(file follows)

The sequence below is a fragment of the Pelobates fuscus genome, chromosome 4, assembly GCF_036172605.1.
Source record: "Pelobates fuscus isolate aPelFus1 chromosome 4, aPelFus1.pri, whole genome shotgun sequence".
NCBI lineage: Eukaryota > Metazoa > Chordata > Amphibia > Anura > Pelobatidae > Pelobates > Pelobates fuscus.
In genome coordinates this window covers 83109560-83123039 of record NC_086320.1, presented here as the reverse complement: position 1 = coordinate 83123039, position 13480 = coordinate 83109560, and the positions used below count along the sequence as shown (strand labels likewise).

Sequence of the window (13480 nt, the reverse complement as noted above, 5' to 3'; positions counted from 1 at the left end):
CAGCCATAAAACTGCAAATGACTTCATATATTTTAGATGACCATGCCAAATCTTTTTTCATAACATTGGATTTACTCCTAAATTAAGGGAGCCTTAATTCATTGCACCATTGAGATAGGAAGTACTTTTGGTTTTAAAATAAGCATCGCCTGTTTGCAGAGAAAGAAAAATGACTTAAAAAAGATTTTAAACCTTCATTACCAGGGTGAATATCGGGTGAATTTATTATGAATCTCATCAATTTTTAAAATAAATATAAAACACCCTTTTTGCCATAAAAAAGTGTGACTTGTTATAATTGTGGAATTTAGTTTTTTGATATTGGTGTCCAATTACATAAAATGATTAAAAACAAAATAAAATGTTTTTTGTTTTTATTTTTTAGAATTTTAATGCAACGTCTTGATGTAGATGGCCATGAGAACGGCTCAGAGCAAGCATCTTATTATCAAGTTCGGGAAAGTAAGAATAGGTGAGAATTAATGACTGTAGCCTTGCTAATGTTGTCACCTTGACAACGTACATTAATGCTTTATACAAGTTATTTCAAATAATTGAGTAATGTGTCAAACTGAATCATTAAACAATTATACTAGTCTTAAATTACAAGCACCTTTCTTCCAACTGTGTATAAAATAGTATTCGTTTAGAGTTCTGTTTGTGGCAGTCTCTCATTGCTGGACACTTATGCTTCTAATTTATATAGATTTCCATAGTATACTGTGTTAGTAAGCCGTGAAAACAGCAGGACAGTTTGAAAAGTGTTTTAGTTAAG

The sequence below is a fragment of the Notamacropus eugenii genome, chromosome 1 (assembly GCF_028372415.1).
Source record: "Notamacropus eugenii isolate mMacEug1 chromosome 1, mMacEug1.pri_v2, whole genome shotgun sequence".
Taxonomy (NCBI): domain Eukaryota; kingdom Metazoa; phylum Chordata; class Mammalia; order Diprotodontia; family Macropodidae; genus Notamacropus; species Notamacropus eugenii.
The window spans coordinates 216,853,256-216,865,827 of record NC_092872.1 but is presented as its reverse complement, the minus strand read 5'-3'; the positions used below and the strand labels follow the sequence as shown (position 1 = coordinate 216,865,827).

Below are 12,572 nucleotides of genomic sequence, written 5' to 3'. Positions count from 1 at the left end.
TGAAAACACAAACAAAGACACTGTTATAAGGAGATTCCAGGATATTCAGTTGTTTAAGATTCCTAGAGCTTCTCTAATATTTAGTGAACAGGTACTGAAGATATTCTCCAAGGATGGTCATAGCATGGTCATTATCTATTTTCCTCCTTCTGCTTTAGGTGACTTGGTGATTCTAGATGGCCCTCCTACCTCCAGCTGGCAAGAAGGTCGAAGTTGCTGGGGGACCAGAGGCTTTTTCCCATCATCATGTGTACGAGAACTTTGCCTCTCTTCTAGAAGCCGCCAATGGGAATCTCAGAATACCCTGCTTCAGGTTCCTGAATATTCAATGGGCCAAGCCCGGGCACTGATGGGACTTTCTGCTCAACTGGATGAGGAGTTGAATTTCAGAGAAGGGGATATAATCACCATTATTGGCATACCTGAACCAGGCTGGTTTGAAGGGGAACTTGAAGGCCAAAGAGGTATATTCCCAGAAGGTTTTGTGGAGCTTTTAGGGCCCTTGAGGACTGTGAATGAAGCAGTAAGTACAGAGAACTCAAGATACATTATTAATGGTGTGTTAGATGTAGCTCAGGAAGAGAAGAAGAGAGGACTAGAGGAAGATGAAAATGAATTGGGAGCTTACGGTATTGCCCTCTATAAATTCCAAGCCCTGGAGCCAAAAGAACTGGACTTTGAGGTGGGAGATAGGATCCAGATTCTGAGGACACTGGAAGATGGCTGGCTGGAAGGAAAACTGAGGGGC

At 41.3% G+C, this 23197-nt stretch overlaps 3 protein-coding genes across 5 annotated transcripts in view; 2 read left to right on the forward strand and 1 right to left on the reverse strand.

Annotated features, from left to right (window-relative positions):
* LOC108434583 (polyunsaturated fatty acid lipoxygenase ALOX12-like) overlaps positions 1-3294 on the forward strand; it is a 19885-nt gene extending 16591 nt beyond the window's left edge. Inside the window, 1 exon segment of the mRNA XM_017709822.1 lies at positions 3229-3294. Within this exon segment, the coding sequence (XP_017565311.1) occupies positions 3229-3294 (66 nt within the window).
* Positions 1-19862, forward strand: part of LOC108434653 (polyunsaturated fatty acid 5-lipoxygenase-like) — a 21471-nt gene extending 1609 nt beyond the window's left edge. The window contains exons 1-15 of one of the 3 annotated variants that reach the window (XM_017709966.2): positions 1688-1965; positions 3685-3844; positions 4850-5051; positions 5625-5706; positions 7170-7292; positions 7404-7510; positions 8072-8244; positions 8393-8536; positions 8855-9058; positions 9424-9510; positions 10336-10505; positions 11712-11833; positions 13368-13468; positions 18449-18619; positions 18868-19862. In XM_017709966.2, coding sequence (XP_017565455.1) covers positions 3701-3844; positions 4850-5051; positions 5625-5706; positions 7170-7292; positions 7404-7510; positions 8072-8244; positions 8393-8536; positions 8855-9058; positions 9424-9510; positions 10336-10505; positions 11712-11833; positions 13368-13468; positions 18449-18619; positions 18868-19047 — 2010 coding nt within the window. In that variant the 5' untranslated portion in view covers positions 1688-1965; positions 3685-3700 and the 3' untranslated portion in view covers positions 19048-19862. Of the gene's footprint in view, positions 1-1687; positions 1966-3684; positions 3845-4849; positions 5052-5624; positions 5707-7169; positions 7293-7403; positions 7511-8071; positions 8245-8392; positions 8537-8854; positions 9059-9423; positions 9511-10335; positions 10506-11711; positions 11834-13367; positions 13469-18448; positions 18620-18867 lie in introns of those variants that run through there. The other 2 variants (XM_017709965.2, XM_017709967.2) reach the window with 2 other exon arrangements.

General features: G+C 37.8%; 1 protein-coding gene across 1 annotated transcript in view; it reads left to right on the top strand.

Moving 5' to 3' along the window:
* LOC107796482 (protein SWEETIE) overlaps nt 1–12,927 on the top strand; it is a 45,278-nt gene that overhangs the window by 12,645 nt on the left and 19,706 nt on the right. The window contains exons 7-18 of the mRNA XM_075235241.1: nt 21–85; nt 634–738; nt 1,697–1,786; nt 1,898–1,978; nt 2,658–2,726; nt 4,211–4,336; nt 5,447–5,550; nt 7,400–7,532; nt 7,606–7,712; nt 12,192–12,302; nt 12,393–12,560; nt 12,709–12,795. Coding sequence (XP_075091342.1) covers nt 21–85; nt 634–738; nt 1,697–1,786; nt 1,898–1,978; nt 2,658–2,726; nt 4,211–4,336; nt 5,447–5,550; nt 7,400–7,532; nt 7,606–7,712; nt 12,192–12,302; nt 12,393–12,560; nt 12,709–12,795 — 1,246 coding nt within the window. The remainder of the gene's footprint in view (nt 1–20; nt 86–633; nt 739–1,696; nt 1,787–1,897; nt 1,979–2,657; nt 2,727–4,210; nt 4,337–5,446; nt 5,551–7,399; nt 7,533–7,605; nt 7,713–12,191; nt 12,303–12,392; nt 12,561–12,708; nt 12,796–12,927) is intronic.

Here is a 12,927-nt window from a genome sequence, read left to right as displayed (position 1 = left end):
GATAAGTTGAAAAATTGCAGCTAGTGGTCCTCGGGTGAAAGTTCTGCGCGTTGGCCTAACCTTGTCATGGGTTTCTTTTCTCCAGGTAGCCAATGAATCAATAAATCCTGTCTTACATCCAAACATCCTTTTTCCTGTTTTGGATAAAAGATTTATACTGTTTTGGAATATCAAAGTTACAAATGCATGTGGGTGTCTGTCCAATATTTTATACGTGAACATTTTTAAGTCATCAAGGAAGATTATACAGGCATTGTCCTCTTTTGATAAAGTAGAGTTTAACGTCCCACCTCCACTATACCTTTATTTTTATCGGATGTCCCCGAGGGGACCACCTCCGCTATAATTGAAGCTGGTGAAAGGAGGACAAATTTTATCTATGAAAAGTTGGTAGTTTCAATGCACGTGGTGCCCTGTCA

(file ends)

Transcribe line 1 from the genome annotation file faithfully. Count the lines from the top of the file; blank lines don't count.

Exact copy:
The sequence below is a fragment of the Pelobates fuscus genome, chromosome 4, assembly GCF_036172605.1.